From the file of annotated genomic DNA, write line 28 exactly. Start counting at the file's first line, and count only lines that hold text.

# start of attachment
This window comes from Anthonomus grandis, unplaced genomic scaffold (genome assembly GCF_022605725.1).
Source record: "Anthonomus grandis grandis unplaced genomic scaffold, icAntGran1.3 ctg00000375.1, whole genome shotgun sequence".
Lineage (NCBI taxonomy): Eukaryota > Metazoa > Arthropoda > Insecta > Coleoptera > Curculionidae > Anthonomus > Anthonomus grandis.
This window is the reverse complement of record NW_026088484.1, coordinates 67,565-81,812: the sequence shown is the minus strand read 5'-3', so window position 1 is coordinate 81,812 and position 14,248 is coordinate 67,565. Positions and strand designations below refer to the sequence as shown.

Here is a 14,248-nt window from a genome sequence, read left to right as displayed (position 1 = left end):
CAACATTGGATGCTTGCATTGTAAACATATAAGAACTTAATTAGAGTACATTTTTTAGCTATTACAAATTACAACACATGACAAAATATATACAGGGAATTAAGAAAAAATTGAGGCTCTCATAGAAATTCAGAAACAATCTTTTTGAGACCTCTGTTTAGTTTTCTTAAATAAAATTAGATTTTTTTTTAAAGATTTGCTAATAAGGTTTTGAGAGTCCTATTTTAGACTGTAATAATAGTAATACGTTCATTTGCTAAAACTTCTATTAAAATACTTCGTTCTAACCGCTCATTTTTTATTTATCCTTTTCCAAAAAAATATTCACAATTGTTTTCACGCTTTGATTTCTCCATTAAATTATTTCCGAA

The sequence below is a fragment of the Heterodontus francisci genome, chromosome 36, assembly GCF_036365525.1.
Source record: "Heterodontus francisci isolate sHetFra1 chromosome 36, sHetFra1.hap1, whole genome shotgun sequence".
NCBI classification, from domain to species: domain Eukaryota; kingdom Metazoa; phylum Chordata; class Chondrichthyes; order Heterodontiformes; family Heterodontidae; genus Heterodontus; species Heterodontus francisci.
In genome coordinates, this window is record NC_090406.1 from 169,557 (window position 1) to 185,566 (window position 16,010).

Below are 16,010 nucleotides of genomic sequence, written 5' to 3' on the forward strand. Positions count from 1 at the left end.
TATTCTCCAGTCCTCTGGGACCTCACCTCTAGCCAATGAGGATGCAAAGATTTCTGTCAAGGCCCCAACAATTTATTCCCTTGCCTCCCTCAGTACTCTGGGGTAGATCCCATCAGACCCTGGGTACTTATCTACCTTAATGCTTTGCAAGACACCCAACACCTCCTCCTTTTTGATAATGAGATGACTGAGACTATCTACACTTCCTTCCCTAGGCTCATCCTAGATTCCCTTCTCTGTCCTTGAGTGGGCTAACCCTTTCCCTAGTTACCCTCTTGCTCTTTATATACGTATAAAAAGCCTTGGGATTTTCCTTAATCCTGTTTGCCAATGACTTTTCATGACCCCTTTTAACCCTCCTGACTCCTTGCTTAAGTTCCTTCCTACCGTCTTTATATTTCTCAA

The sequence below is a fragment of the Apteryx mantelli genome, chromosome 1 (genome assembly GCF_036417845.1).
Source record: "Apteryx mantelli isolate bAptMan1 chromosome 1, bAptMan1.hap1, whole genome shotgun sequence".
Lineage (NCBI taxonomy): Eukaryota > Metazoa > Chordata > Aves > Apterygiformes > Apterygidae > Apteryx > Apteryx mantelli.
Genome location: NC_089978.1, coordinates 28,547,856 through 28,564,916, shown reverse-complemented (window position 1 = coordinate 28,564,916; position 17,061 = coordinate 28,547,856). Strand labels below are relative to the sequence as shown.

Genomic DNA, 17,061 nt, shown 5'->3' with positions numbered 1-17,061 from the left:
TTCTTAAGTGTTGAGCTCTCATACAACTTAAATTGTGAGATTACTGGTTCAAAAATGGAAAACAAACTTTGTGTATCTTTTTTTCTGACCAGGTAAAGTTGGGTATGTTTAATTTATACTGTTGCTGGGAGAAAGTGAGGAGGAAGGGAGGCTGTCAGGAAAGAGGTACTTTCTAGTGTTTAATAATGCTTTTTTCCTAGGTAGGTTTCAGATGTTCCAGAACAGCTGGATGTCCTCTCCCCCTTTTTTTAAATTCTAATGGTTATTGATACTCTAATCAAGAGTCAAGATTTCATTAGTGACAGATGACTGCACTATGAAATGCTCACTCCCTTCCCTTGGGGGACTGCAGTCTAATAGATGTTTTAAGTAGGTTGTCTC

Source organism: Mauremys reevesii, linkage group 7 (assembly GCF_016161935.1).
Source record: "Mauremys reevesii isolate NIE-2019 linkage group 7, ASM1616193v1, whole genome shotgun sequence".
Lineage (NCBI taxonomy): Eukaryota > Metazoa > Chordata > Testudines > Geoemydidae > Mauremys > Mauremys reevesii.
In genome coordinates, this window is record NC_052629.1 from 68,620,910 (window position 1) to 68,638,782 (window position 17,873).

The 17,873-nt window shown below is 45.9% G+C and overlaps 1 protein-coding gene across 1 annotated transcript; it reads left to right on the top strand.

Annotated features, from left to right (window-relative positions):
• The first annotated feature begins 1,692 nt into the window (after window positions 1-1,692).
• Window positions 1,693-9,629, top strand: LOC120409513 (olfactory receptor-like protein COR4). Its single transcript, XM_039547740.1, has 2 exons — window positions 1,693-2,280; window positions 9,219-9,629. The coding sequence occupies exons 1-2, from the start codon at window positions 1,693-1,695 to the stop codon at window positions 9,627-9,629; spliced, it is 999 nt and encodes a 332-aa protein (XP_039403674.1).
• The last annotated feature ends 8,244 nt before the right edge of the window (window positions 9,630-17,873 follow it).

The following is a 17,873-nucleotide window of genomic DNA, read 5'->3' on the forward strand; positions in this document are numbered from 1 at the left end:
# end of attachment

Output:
The following is a 17,873-nucleotide window of genomic DNA, read 5'->3' on the forward strand; positions in this document are numbered from 1 at the left end: